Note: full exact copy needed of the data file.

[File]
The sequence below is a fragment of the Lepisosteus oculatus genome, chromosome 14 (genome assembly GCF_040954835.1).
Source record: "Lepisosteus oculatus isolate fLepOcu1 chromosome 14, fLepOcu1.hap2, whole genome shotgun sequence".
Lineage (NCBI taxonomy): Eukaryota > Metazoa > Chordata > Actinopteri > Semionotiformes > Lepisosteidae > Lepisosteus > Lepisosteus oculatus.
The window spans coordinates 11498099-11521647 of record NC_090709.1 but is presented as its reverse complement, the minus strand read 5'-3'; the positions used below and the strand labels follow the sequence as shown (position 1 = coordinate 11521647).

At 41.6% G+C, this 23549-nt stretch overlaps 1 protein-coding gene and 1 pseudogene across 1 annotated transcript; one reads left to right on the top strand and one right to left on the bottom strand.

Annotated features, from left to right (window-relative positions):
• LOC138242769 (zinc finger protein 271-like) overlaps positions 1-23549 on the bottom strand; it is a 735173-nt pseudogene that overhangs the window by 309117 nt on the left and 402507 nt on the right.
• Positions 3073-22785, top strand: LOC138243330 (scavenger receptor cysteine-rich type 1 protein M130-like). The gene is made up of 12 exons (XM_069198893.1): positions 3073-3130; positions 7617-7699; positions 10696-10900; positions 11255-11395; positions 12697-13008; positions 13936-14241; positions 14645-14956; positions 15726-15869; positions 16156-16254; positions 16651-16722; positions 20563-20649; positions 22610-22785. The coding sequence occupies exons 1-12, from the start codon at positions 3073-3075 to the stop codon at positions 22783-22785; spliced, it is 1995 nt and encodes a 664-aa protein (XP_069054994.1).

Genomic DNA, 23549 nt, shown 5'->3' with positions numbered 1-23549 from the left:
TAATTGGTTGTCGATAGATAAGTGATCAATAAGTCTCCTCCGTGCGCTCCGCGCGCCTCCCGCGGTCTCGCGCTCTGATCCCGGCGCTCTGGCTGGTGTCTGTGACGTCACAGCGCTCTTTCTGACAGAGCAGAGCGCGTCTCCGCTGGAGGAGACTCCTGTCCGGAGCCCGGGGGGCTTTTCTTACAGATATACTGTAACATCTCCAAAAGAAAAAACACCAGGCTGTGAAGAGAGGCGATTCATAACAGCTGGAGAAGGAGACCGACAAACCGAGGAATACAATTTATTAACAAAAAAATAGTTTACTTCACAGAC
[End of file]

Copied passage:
The sequence below is a fragment of the Lepisosteus oculatus genome, chromosome 14 (genome assembly GCF_040954835.1).
Source record: "Lepisosteus oculatus isolate fLepOcu1 chromosome 14, fLepOcu1.hap2, whole genome shotgun sequence".
Lineage (NCBI taxonomy): Eukaryota > Metazoa > Chordata > Actinopteri > Semionotiformes > Lepisosteidae > Lepisosteus > Lepisosteus oculatus.
The window spans coordinates 11498099-11521647 of record NC_090709.1 but is presented as its reverse complement, the minus strand read 5'-3'; the positions used below and the strand labels follow the sequence as shown (position 1 = coordinate 11521647).

At 41.6% G+C, this 23549-nt stretch overlaps 1 protein-coding gene and 1 pseudogene across 1 annotated transcript; one reads left to right on the top strand and one right to left on the bottom strand.

Annotated features, from left to right (window-relative positions):
• LOC138242769 (zinc finger protein 271-like) overlaps positions 1-23549 on the bottom strand; it is a 735173-nt pseudogene that overhangs the window by 309117 nt on the left and 402507 nt on the right.
• Positions 3073-22785, top strand: LOC138243330 (scavenger receptor cysteine-rich type 1 protein M130-like). The gene is made up of 12 exons (XM_069198893.1): positions 3073-3130; positions 7617-7699; positions 10696-10900; positions 11255-11395; positions 12697-13008; positions 13936-14241; positions 14645-14956; positions 15726-15869; positions 16156-16254; positions 16651-16722; positions 20563-20649; positions 22610-22785. The coding sequence occupies exons 1-12, from the start codon at positions 3073-3075 to the stop codon at positions 22783-22785; spliced, it is 1995 nt and encodes a 664-aa protein (XP_069054994.1).

Genomic DNA, 23549 nt, shown 5'->3' with positions numbered 1-23549 from the left:
TAATTGGTTGTCGATAGATAAGTGATCAATAAGTCTCCTCCGTGCGCTCCGCGCGCCTCCCGCGGTCTCGCGCTCTGATCCCGGCGCTCTGGCTGGTGTCTGTGACGTCACAGCGCTCTTTCTGACAGAGCAGAGCGCGTCTCCGCTGGAGGAGACTCCTGTCCGGAGCCCGGGGGGCTTTTCTTACAGATATACTGTAACATCTCCAAAAGAAAAAACACCAGGCTGTGAAGAGAGGCGATTCATAACAGCTGGAGAAGGAGACCGACAAACCGAGGAATACAATTTATTAACAAAAAAATAGTTTACTTCACAGAC